Housing prices from black hole to blue sky


Housing in Australia is the nation’s single most important resource, accounting for 46% of the total $15.8 trillion value of all assets in 2018. So, businesses, governments and householders get nervous when the market becomes discombobulated as it has now been for a year or more, with uncertainty the order-of-the-day.

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In June 2018, there were 10.6 million dwellings valued at $7.2 trillion, an average value of $680,400. An estimated 9.6 million were occupied, with the balance of nearly 1 million unoccupied (holiday and otherwise being interim or for sale, temporary or long-term vacancies).

Affordability of housing

The ratio of dwelling prices (the blue bars below) to disposable household income was 3.98 in 2018, a little higher than the previous record of 2007 and 2010, but now easing down due to falling prices.

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In June 2018, the interest on household debt of mortgages, loans and credit cards as a percentage of total disposable household income was 9.0%, mostly comprising mortgage interest at 7.4%. This was much lower (due to record low interest rates) than the peak of 15.4% some 10 years earlier in 2008 (when mortgage interest was 12.1% of disposable household income).

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The continuing low mortgage rates is helping new home owners weather a potential affordability impasse if not disaster, although plunging dwelling prices creates the problem of debt exceeding asset value in many cases. Lenders will need to exercise patience in most of these cases, relying on debt servicing ability more than temporary negative net asset value.

Major city house prices

The current dwelling price correction, for the nation’s near-11 million dwellings, is warranted and dramatic, and there is further to go. But only Sydney and Melbourne houses had ‘bubbles’ while other capital cities were over-trend.

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In 2019 and possibly 2020, we expect further falls of around 7 to 8% on a national average basis.  This converts to a 13% national fall from the peak in December 2017. Sydney houses could fall by up to 22-23% from peak to trough, having been in a bubble. However, continuing low interest rates (eventually rising slowly), rising incomes, government incentives, and lender accommodation could minimise the dangers.

Almost $400 billion was spent on dwelling finance over recent years, of which over a fifth was on new dwellings. This has been crowding out investment in other wealth-producing investments for growth, efficiency and competitiveness.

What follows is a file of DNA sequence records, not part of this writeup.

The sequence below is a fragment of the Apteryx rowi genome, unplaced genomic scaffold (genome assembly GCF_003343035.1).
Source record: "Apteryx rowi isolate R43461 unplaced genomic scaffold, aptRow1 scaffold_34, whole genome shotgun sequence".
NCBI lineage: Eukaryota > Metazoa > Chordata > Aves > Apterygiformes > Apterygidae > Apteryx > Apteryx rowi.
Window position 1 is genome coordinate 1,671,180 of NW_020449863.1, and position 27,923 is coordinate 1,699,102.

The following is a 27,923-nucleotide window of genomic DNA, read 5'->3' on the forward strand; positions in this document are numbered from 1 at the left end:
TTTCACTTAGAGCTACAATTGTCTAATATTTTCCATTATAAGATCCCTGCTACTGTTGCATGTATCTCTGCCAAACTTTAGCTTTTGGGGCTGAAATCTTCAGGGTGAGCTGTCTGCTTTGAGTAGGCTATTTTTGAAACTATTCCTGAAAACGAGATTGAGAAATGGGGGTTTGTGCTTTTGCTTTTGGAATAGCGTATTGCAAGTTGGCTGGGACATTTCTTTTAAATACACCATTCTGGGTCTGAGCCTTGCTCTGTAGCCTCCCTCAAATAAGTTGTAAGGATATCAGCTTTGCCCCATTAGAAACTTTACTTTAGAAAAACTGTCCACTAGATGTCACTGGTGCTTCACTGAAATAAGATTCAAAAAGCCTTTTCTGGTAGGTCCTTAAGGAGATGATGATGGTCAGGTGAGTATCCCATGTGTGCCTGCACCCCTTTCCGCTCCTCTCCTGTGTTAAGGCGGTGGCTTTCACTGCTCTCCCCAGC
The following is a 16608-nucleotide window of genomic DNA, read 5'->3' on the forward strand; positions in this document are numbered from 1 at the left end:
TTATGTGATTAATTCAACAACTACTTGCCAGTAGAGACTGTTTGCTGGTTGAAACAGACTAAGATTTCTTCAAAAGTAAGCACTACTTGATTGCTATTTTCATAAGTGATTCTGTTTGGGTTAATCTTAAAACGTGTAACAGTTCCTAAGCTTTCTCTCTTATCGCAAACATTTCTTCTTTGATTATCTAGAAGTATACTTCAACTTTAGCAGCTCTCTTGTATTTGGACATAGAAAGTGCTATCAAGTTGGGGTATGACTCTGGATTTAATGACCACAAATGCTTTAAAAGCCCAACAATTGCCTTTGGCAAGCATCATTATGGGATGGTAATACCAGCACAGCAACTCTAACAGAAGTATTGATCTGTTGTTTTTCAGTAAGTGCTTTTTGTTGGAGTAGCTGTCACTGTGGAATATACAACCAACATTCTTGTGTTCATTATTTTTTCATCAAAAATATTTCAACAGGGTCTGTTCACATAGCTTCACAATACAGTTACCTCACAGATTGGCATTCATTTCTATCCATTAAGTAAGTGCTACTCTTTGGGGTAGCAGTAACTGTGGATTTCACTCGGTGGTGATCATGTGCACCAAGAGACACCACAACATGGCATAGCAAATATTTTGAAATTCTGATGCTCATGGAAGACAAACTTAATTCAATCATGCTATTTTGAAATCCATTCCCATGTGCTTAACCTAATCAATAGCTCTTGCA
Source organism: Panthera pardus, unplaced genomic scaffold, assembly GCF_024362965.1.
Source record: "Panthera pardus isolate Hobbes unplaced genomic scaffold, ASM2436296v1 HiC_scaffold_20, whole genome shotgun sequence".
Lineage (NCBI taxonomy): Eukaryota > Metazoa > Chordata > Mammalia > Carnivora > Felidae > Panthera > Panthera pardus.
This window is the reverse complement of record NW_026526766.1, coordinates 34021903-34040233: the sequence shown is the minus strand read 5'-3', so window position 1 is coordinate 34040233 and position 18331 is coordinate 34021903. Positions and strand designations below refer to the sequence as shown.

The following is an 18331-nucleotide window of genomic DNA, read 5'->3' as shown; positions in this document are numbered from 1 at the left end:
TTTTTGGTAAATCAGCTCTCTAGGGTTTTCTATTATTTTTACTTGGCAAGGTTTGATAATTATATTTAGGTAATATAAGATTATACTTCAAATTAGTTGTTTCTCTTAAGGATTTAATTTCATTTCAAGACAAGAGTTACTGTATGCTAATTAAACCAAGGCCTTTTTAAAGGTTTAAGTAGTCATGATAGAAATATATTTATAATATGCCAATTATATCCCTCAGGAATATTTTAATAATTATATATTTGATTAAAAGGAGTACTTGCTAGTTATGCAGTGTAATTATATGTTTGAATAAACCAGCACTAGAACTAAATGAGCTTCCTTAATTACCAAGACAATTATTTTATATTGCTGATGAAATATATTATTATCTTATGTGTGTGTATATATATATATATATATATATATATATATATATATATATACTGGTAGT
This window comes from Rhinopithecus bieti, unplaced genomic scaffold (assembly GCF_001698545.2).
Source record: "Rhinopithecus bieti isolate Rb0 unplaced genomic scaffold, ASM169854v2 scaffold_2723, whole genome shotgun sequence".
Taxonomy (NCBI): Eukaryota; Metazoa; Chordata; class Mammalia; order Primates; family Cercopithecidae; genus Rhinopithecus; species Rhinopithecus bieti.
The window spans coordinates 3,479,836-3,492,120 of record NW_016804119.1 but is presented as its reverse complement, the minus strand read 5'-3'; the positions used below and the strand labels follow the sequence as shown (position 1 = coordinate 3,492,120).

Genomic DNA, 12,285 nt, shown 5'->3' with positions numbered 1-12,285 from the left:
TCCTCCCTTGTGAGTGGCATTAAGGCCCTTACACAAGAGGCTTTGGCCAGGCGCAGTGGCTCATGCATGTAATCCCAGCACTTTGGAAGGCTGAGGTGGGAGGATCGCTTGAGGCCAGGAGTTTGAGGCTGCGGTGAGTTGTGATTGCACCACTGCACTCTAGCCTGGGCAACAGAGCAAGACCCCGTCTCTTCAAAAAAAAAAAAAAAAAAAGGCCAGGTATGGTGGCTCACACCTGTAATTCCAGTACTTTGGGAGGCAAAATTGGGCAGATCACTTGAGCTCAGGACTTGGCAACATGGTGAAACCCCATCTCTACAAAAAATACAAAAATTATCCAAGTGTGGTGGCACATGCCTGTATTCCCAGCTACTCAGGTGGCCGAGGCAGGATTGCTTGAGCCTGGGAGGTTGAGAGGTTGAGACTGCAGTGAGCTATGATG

It is astonishing that the nation increased the output of new dwellings by almost 50% from less than 148,000 of 2013 to almost 220,000 in 2017. In just 4 years! A fall of 30% from this peak by FY2022 is now possible. NSW, having had a more spectacular rise, can be expected to have a more spectacular fall.

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But by a few years into the 2020s, prices and construction numbers will be on the rise again. We may have a black hole in the interim, but there is always some blue sky above that greets us as we come out of it.


Phil Ruthven is Founder of the Ruthven Institute, Founder of IBISWorld and widely-recognised as Australia’s leading futurist.

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One Response to Housing prices from black hole to blue sky

  1. Dane Allen March 29, 2019 at 10:52 AM #

    Hi Phil,

    Interesting article. RBA data (which use ABS) has the national house prices/disposable income ratio at around 4.8 after being above 5 in 2018. Your chart reports it at 4. Just wondering what would explain the difference as you use ABS data as well??

    Also you mention national prices will most like stabilise in 2021 after a national fall of 13% from December 2017 peak? What do you think will be the stabiliser stopping prices falling further back towards their long-term averages relatives to income? In other words, what makes Australia’s housing market exceptional in it’s ability to deliver asymmetric returns skewed to the upside?

    You make a really good point about how not enough credit has been allocated to productive endeavours. 60% of banks balance sheet are comprised of mortgages, which is materially higher than international counterparts. APRA’s generous risk-weighting on mortgages probably haven’t helped as banks don’t have to put as much capital against housing loan assets. Rising house/land prices don’t grow the economic pie other than indirectly via increased private investment (i.e construction) and via the wealth effect for households. Just saw household debt/income tick over to 200% due to falling net worth due to equity side of the balance sheet. Debt/GDP at 120%. I’m amazed that this model has held up this long

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